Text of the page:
Jean: We let ourselves down
- 05 Oct 2013
Jean de Villiers says the Boks only have themselves to blame for the defensive errors at Ellis Park that blunted their attempt to wrest the Castle Rugby Championship trophy from the All Blacks.
The All Blacks scored five tries to four in their 38-27 win. With the game in the balance, two Kiwi tries in quick succession clinched the title by securing the four-try bonus point and then wrapped up the match.
'It is disappointing, but I think we retained the same mindset after we knew we couldn’t win the Championship,' said De Villiers.
'We said from the outset that if we won this game and didn’t score the four tries we would end up feeling exactly like we are feeling now. If you are not first you might as well be last. There’s not really too much you can say. We felt we let ourselves down. Full credit to the coaching staff, particularly Heyneke [Meyer], for making us believe it was possible. But we definitely let Heyneke down with our defensive effort.'
Meyer said that from an attacking viewpoint, the Bok performance was one of the best he had been involved with at any level, but over-eagerness had cost his team.
“The amount of time the ball was in play in this match was unbelievable and it was definitely one of the best games I have ever been involved in. We showed we can score four tries against the All Blacks, but I can’t say that I am happy with the result,' he said.
'We let ourselves down defensively. Our defence is normally a lot better than that, but tonight we let the All Blacks score tries they shouldn’t have and it cost us what I thought was a great opportunity to make our country really proud.
'I disagree that it was because our forwards lack mobility. I think the problem was over-eagerness. A few of their tries were scored because of us shooting out of line. We also didn’t get the results at the contact points today, and that also cost us.'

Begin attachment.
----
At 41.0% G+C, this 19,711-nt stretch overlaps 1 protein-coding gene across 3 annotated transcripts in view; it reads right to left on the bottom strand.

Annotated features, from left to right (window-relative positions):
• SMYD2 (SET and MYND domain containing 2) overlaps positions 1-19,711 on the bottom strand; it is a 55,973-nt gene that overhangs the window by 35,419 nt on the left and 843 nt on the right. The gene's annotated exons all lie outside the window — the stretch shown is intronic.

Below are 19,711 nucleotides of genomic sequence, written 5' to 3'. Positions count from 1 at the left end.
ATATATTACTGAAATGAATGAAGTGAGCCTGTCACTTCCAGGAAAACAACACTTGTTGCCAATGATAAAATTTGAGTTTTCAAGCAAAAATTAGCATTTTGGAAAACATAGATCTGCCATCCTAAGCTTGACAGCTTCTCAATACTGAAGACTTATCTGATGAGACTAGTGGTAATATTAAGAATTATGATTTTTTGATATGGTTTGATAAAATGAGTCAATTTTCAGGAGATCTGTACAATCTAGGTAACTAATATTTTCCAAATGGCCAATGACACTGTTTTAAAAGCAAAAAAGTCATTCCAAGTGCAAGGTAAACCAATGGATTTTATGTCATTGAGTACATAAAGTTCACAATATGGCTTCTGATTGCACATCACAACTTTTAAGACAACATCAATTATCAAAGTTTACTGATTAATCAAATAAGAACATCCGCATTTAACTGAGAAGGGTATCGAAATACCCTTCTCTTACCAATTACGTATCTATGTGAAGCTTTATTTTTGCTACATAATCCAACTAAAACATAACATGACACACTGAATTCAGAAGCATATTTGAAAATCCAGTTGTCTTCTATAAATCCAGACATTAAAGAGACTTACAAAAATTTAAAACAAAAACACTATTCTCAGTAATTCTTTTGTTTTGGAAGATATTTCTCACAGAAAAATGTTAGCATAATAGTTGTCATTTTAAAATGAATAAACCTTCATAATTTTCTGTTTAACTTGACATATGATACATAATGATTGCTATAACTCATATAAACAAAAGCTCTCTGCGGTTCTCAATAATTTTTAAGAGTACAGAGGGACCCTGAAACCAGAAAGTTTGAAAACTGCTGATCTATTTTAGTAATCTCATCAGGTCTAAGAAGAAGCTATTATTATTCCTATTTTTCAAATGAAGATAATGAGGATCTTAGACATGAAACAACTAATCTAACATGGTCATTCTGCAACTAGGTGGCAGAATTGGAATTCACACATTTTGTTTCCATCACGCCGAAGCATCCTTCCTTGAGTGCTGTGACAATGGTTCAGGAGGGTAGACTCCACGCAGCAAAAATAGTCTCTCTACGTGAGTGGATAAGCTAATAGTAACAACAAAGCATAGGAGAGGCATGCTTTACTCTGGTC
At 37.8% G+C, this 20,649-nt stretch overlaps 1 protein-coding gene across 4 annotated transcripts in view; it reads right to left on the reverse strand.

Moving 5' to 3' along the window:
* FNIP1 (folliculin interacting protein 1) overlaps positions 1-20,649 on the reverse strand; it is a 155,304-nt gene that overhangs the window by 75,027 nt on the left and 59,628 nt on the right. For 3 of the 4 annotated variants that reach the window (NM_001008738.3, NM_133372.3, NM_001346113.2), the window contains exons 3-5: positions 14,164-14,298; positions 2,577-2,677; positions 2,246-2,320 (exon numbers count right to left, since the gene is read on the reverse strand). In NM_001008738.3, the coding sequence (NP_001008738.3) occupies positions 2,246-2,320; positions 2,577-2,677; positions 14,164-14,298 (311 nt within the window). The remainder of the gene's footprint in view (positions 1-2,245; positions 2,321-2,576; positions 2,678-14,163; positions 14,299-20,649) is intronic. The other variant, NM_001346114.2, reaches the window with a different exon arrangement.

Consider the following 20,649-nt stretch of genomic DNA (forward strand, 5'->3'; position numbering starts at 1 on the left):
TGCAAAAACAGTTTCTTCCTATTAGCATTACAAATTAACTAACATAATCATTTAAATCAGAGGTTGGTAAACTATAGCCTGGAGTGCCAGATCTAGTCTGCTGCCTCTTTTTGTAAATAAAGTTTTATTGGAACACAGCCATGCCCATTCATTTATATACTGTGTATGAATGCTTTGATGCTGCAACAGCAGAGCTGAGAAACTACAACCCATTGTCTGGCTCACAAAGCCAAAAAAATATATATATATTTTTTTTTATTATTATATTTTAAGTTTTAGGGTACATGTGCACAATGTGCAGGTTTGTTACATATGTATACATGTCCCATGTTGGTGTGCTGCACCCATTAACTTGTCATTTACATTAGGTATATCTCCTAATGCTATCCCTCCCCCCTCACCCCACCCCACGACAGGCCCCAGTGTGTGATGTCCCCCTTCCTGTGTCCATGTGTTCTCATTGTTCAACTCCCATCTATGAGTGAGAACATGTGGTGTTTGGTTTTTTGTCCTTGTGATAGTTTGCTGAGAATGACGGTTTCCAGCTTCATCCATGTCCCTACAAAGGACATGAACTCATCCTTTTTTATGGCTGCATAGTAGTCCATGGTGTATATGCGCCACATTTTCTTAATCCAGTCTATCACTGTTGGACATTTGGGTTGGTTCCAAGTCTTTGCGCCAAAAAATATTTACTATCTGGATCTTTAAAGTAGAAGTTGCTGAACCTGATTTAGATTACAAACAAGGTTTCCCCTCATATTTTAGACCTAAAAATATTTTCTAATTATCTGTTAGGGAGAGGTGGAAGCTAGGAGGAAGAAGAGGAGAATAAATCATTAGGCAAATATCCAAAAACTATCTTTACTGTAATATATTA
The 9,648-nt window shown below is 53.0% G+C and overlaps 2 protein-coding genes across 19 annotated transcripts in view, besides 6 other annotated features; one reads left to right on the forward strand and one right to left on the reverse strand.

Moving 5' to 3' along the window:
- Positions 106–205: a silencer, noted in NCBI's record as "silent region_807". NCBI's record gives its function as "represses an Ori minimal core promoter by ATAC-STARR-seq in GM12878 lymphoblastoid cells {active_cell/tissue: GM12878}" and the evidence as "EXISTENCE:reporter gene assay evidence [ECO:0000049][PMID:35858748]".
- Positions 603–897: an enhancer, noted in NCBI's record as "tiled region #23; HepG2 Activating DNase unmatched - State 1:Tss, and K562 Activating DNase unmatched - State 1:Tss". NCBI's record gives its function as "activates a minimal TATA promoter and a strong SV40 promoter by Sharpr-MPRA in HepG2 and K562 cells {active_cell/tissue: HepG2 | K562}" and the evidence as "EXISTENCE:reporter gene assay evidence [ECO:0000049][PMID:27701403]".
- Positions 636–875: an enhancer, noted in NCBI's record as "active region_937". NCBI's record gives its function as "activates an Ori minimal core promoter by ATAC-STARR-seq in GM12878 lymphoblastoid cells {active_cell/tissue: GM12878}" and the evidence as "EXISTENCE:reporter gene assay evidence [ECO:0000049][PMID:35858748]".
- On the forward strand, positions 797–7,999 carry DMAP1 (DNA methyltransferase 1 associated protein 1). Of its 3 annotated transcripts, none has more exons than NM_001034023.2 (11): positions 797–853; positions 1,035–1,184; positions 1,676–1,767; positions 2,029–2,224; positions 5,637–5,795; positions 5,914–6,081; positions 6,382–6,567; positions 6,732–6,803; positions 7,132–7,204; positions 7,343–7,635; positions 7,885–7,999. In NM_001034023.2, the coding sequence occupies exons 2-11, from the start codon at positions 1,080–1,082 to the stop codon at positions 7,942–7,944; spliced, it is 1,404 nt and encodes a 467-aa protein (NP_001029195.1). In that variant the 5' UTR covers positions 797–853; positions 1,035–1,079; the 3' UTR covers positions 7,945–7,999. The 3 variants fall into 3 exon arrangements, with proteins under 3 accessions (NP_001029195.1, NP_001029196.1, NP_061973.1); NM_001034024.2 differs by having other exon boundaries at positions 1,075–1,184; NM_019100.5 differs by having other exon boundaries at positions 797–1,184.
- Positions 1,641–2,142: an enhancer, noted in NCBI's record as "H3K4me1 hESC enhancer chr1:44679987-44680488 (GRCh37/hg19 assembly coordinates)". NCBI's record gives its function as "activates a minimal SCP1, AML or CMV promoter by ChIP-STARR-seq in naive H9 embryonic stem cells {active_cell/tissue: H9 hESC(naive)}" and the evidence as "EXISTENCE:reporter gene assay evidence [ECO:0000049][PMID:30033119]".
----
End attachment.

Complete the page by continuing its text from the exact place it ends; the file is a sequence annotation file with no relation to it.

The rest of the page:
De Villiers was adamant that it was the players, rather than the system, who were at fault.
'Defence comes from within. The system wasn’t to blame and the players take full responsibility. We just didn’t play to our standard. Fifty percent of the game is about attack. Last year our defence was good, this year our attack was good and our defence wasn’t always great. I am looking forward to seeing what happens if one day we get both right at the same time.'
The match was played at a frenetic pace, and All Blacks coach Steve Hansen afterwards lauded both sets of players for the way the game was played and approached. All Blacks captain Richie McCaw said neither team left anything on the field and spoke of the exhaustion in the winning team’s dressing room.
'These are the sort of games that give you reason to play this game and lace on your boots,' said McCaw.
Meyer thought the turning point was the try scored by the All Blacks on the stroke of half-time after the Boks had led for most of the way and done most of the pressurising in the first half.
'We had a really great attitude and were positive, and we started well. But they scored just before half-time, which meant we took a different mindset into the break. I really think that was the turning point.'
McCaw concurred: 'After that try the Boks would have been having a different talk during the half-time break than they thought they would have been having.'
Photo: AFP Photo
What we’ve learned
Five lessons from the Vodacom Super Rugby semi-finals and Springbok squad announcement, according to SIMON BORCHARDT.
Faf’s taking the gap
Faf de Klerk’s Super Rugby performances have put him in line for higher honours, writes BRENTON CHELIN.
Brüssow needs chance to shine
Heyneke Meyer needs to ensure his key loose forwards receive sufficient game time in the Springboks' five matches leading up to the World Cup, writes JON CARDINELLI.